Control pesky dandelion weeds

Your lawn will be ‘coming up roses’ with these seven helpful hints

Each spring, lawns and greenspaces turn from green to yellow as dandelions flower. Dandelions usually flower for only a few shorts weeks in May and June. To protect the environment, the City of Vaughan put the Pesticide By-law into effect to regulate the use of herbicides to control weeds — such as dandelions — on public and private property.

Grass in parks, sports fields and on boulevards is cut frequently during May and June in an effort to keep dandelions to a minimum. But even with frequent cuts, areas may appear unkempt as this wild plant tends to grow faster than grass. The City also uses a number of natural practices to prevent weeds.

These seven useful tips will help to control dandelions on your property:

1. Raise your lawnmower blades to three to four inches (about 7.5 to 10 centimetres). Taller grass will shade out weed seeds and prevent them from germinating.

2. Overseed and topdress with compost. Overseeding (planting grass seed directly into grass without tearing it up) ensures weeds do not have room to take root, and topdressing (applying without working into your lawn) with compost adds nutrients and structure to the soil. Grasscycling is also a natural process that helps return nutrients back into the soil, reducing the need for fertilizers and lawn watering.

3. Aerating your lawn involves piercing the soil with small holes to allow air, water and nutrients to penetrate the grass roots. Aerate your lawn in early spring as this will loosen soil to allow water and air penetration to keep roots healthy.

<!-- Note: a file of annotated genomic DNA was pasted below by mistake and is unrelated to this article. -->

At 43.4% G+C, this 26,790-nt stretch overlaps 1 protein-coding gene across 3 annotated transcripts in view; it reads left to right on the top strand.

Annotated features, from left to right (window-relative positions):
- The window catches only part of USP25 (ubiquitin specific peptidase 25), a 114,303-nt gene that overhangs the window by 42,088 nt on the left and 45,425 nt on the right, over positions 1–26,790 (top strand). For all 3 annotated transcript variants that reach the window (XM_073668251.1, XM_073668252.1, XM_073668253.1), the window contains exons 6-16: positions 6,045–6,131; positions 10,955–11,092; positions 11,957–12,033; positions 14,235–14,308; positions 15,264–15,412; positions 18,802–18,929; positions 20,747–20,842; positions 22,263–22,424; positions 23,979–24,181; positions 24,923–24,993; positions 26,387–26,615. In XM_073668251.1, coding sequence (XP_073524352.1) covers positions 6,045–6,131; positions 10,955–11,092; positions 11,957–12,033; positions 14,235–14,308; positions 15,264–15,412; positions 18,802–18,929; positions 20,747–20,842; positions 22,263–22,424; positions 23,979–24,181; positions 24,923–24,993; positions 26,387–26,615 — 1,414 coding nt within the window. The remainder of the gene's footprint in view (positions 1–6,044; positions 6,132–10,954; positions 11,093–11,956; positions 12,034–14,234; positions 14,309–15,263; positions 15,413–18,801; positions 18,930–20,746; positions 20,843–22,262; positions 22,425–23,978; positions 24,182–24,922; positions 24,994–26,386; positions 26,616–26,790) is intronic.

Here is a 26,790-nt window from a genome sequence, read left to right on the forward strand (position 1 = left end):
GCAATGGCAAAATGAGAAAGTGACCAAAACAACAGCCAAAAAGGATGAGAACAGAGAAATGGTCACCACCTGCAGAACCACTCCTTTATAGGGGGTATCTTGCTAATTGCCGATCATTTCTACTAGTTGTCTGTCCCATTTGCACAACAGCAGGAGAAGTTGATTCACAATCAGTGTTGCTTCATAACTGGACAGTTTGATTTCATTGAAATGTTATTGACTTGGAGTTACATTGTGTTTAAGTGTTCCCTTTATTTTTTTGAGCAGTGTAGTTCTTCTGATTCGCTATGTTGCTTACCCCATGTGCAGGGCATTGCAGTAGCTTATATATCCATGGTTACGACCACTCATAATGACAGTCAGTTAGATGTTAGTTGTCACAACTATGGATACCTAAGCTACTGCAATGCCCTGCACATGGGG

4. Add white clover to seed mix. White clover is a low-growing hardy plant that adds nitrogen to the soil.

5. Fertilize your lawn in spring and fall. Healthy lawns are thicker and can shade out weeds.

6. Water deeply, but only when needed. Don’t forget to reference the City’s Outdoor Water Use By-law for times and days when you can water your lawns.

  • Grass requires about one inch (2.5 centimetres) of water per week (during dry periods)
  • Water during the early mornings or evenings
  • Use sprinklers or soaker hoses that keep water low to the ground
  • Long, slow soakings get water lower into the soil, encouraging deep rooting and a more drought-resistant lawn

7. Consider some lawn alternatives where possible. Groundcovers are low-growing, spreading plants that help to stop weeds from growing. Groundcovers like periwinkle and thyme require less fertilizer and water.

Visit the City of Vaughan’s website at


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